"I had never won her over," I recalled. I remembered how I had hoped she would grow to accept me. "She thought you deserved someone from a more important family. She had a long list of debutantes she wanted you to consider. I was a starving artist. Worse than that, I had no family at all. I grew up shuffling from foster home to foster home. When I forgot you and Aimee, Aunt Marie must have thought my memory loss was a godsend," I said. Now, I could remember the austere octogenarian who had disapproved of me from the beginning of my relationship with the nephew who would inherit the La Croix estate.

"I was shocked when I found out her disapproval had almost caused me to lose you even when you'd survived Sienna's attack… and the push from me that had made you fall," Jonathan said.

I went to him. I placed my scarred head on his scarred chest. We had both gone through hell in the past year. We had lost so much. My whole life had been lost in me. Locked deep in the recesses of my mind. But now it had all been found.

"If it weren't for you, I would have been shot. I might have been killed," I said. "You couldn't have known that push would hurt me. You were trying to save me."

I relished the steady beat of his heart beneath my cheek. As the meaning of my words soaked in, his tense body relaxed, little by little, until he lifted his hands to hold me.


I paused on the garden path. The girl in the swing had riotous black curls and ribbons in her hair. Her cheeks were porcelain pale and her mouth red and pursed in a bow as she spun around in a circle surrounded by a jasmine breeze.

The doll had been a look-a-like made generations ago for the original Belle Aimée.

I had brushed this Aimee's hair and braided it with ribbons. I had often read to her from the book of French fairytales we both enjoyed. She was no eerie doll come to life. I recalled that in sunlight her pale cheeks were covered in smattering of freckles and that the bow of her mouth would widen into a happy grin when she smiled.

"Chloe!" she shouted and she slipped from the swing to run to my side.

Tears stung my eyes as I felt the familiar curl of her fingers in my hand.

We walked to the porch and sat on a swing hung there to take advantage of shade when the sun was high. Tonight, we only had the glow of fireflies and the faint light from the windows as we talked for hours.

She had given me the sprigs of jasmine. She'd left them in my room because she'd been forbidden to "bother" me until I settled in. She had watched me from a distance trying to be as patient as her father urged her to be. When she wasn't sneaking flowers into my room, she'd been staying next door with a neighbor her own age, enjoying an extended summer sleepover while the grownups she loved sorted things out.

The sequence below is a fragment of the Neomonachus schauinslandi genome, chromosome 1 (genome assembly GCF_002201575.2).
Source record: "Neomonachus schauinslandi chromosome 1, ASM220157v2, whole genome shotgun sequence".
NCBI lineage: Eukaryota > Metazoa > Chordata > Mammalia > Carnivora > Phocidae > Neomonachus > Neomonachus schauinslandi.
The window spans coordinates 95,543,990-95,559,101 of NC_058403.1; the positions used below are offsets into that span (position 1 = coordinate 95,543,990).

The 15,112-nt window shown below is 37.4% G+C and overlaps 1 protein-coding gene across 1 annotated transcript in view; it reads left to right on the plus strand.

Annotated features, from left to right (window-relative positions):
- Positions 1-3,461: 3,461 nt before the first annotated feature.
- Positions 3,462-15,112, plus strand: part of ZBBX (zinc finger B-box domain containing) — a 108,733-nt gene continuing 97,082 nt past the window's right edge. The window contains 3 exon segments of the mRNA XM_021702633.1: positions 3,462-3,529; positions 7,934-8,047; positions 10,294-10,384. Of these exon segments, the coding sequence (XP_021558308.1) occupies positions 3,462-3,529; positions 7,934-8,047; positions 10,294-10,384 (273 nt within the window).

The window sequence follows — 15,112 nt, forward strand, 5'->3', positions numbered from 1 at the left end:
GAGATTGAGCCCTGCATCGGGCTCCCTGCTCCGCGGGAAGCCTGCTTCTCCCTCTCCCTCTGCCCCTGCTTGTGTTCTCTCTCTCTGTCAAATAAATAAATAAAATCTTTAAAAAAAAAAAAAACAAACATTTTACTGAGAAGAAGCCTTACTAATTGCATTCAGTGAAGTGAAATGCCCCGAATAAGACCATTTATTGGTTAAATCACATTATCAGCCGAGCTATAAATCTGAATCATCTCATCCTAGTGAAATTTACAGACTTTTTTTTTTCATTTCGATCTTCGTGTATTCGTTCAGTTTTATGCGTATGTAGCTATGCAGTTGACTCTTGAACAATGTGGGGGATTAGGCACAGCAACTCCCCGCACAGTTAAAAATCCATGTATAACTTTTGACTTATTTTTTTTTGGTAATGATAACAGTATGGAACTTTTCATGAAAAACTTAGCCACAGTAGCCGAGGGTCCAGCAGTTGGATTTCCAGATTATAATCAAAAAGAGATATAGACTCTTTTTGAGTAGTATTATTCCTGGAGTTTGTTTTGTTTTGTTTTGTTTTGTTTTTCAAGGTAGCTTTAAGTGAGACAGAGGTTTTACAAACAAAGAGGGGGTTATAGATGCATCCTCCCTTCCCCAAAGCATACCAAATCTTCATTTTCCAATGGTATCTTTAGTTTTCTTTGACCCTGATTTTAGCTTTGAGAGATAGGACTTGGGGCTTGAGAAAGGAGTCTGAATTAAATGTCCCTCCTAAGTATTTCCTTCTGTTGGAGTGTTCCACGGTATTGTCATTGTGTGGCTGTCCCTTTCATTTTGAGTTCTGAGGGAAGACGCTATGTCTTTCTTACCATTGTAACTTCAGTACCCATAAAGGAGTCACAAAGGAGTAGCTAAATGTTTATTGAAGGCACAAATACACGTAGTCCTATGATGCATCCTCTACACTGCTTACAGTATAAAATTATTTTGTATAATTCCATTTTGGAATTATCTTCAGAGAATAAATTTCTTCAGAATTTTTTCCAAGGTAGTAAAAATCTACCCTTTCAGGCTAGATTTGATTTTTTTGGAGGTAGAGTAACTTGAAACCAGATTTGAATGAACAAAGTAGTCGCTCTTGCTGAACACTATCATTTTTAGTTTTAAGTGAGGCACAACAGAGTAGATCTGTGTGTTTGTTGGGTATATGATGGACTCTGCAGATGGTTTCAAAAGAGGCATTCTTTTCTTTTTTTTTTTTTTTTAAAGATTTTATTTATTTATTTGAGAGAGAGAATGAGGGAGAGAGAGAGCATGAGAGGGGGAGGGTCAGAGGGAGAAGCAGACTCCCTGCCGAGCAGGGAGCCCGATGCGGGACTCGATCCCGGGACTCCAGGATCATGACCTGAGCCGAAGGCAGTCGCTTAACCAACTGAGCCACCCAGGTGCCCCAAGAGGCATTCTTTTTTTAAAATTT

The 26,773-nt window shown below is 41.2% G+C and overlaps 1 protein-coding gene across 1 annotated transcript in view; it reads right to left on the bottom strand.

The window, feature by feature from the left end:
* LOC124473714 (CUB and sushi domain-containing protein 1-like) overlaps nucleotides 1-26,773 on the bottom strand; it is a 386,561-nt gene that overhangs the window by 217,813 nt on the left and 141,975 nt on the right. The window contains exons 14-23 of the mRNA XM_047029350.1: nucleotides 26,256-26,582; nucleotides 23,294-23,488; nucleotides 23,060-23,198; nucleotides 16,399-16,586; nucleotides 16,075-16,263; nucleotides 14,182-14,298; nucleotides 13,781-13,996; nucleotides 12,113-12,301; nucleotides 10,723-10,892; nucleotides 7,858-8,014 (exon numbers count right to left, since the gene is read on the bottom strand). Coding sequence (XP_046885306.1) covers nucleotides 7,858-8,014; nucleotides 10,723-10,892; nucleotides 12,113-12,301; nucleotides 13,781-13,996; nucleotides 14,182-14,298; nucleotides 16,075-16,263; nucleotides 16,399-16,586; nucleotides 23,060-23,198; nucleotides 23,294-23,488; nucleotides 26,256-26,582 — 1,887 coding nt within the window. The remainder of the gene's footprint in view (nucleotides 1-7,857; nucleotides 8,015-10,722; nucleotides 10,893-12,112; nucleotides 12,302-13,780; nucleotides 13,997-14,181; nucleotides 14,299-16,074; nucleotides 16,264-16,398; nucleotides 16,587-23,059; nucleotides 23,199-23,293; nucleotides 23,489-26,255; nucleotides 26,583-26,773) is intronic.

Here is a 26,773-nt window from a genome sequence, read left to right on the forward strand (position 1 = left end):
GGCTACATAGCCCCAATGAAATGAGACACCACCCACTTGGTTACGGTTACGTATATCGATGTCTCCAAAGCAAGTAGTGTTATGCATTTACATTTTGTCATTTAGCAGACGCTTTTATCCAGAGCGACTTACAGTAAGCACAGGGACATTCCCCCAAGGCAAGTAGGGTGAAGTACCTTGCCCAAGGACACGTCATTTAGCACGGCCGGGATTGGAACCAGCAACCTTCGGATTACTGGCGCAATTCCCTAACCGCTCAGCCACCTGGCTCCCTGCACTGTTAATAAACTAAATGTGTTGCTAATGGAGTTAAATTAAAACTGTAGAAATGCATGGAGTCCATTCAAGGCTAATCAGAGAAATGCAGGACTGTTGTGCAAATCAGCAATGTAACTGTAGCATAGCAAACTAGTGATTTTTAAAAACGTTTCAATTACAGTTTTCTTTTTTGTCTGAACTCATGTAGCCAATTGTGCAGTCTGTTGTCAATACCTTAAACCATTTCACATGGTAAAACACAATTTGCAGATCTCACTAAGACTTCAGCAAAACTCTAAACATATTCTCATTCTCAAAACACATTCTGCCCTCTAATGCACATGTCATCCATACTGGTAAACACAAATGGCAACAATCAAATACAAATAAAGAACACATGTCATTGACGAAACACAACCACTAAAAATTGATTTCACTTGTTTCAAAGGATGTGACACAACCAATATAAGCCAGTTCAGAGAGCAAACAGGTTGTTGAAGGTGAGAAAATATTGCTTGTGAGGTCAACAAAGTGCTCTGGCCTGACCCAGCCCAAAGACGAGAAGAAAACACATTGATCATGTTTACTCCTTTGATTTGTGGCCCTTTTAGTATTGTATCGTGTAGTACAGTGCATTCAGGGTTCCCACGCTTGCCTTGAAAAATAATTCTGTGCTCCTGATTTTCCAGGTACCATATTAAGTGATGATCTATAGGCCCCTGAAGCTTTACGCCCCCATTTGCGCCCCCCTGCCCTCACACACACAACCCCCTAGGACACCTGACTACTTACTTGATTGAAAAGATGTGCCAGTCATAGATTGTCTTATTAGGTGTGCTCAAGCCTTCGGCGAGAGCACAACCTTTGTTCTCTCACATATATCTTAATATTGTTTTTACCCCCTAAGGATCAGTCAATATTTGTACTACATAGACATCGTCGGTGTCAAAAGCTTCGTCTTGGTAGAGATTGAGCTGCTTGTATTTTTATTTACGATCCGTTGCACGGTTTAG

At one point, when midnight approached and a whippoorwill sang from the garden gate, Aimee stopped my heart.

Innocently she began…

"Grandmere says you've proven your love for me and papa. She says you can stay."

We swayed on the porch swing, to and fro, as my heart started again with almost painful beats.

"She always protected me from Sienna. Sometimes she would lock or unlock doors so I could hide away. She made Sienna have bad dreams. Once she made the carpet curl at the top of the stairs and Sienna fell right when she had raised her hand to hit me," Aimee said.

"Why didn't you tell us?" I asked. It was too dark. I could barely see her face and our words were hushed and more momentous somehow because of my vision being dulled by the late evening velvet of the New Orleans night around us.

"Grandmere said papa wouldn't understand. She said not everyone can hear and feel Belle Aimée the way I can," Aimee explained.

"Is she here with us now?" I asked. Goose flesh had risen on my skin. I thought of the purple room and the doll and the painting that now sat covered in a stained drop cloth in my studio.

"Belle Aimée is grand mere and grand mere is Belle Aimée," Aimee said. I felt her Gallic shrug nudge me though I couldn't see her movements. "She's sleeping now. She said I'm safe and she's very tired."

Aimee laid her head on my shoulder. I draped my arm around her to pull her close.

Was I prepared to believe that the house had been responsible for what I'd seen and felt in the purple room? Did the spirit of Aimee's great-great grandmother live on in the old house's walls and had she inspired my painting, teasing and taunting and giving me nightmares until I was strong enough to reclaim what I'd lost?

The creak of the swing beneath us and the sound of the house sighing as its old boards cooled off from a hot summer day made me think it was possible. After what I'd been through, I had to believe anything was possible, even a fairytale ending for a story filled with shadows.

"Thank you," I whispered to Belle Aimée as I held my step daughter close.


From the window, Jonathan La Croix watched his wife and his daughter as they sat together on the swing. It was well past Aimee's bedtime, but the poignant reunion took precedence. His heart swelled as Chloe leaned down to press a kiss to Aimee's forehead.

Later, he would hold Chloe and he and his wife would sleep together again, all his long lonely nights alone—wondering, aching, tormented with guilt and loss—forgotten.

Somewhere in the house a floorboard settled with a creak and a sigh and Jonathan smiled.


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About the author

As the daughter of an alcoholic, I learned at a young age to turn to f...

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Barbara J. Hancock